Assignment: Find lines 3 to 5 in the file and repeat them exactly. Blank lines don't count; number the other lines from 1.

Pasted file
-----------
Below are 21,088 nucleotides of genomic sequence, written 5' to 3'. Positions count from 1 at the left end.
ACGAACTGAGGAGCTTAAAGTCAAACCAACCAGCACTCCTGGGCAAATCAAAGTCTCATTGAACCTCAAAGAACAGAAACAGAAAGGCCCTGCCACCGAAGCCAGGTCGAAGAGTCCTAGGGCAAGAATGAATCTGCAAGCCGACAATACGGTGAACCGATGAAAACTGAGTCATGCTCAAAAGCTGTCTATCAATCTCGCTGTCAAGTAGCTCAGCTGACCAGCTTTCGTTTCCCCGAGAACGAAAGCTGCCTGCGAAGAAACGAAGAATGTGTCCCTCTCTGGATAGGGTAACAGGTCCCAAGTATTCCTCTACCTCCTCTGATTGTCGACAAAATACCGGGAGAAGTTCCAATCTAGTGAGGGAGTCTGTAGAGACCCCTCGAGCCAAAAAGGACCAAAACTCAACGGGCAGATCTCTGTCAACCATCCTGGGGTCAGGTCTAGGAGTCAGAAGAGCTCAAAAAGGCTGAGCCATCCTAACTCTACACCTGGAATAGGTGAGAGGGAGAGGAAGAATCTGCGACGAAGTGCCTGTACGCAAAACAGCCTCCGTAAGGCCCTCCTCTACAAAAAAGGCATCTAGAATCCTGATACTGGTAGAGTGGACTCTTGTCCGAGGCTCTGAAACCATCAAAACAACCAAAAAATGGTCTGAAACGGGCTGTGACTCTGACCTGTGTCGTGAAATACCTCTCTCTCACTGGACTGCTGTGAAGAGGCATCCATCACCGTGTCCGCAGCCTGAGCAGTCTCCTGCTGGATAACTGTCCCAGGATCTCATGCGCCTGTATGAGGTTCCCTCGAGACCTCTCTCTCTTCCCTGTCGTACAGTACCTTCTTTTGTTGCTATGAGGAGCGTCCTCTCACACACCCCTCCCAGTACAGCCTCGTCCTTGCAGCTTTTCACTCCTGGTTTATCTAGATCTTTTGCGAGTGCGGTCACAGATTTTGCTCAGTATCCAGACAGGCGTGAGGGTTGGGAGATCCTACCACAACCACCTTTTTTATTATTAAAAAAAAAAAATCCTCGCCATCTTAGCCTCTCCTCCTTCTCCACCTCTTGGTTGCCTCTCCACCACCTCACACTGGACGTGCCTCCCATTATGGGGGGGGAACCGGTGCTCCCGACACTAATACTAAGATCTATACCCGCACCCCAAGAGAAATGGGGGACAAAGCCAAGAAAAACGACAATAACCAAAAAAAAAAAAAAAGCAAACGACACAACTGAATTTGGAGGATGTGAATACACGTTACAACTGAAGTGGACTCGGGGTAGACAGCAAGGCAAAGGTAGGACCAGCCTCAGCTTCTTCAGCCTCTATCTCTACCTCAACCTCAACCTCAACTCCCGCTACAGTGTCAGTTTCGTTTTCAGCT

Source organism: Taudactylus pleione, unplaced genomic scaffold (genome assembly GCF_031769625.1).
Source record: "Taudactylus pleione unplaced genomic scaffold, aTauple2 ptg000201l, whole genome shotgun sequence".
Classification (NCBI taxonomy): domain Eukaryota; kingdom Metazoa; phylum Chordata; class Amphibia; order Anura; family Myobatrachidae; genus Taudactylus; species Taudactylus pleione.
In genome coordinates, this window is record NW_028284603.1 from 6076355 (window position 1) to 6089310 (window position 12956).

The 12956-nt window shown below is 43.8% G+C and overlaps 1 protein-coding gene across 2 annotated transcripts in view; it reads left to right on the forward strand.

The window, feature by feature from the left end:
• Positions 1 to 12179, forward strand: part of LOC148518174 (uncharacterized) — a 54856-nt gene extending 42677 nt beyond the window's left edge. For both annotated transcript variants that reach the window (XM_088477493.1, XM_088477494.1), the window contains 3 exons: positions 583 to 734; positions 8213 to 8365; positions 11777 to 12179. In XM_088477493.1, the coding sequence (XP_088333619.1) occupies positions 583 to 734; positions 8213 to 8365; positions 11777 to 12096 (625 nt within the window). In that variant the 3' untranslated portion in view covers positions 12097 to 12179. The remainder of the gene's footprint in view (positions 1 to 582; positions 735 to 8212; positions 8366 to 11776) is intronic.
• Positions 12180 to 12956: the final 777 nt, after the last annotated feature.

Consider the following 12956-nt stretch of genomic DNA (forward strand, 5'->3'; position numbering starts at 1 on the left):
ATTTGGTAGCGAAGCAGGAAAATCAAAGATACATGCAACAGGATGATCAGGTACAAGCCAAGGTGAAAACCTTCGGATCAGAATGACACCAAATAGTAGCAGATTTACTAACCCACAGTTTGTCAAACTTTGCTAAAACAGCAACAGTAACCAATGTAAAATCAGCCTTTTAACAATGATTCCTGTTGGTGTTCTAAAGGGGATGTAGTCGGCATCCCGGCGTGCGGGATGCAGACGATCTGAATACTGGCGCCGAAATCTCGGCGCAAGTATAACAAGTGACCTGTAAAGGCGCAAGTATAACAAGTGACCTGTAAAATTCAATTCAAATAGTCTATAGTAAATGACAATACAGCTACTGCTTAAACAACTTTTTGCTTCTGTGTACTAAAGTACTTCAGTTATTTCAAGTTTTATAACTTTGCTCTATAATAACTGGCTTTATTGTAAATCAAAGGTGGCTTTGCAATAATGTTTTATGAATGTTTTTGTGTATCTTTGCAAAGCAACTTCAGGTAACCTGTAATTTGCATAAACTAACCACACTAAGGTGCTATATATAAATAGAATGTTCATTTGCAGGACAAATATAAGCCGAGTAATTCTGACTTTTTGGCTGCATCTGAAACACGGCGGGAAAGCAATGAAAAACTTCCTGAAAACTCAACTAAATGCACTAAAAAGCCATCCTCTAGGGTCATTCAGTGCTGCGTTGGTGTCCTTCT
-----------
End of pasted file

Source organism: Taudactylus pleione, unplaced genomic scaffold (genome assembly GCF_031769625.1).
Source record: "Taudactylus pleione unplaced genomic scaffold, aTauple2 ptg000201l, whole genome shotgun sequence".
Classification (NCBI taxonomy): domain Eukaryota; kingdom Metazoa; phylum Chordata; class Amphibia; order Anura; family Myobatrachidae; genus Taudactylus; species Taudactylus pleione.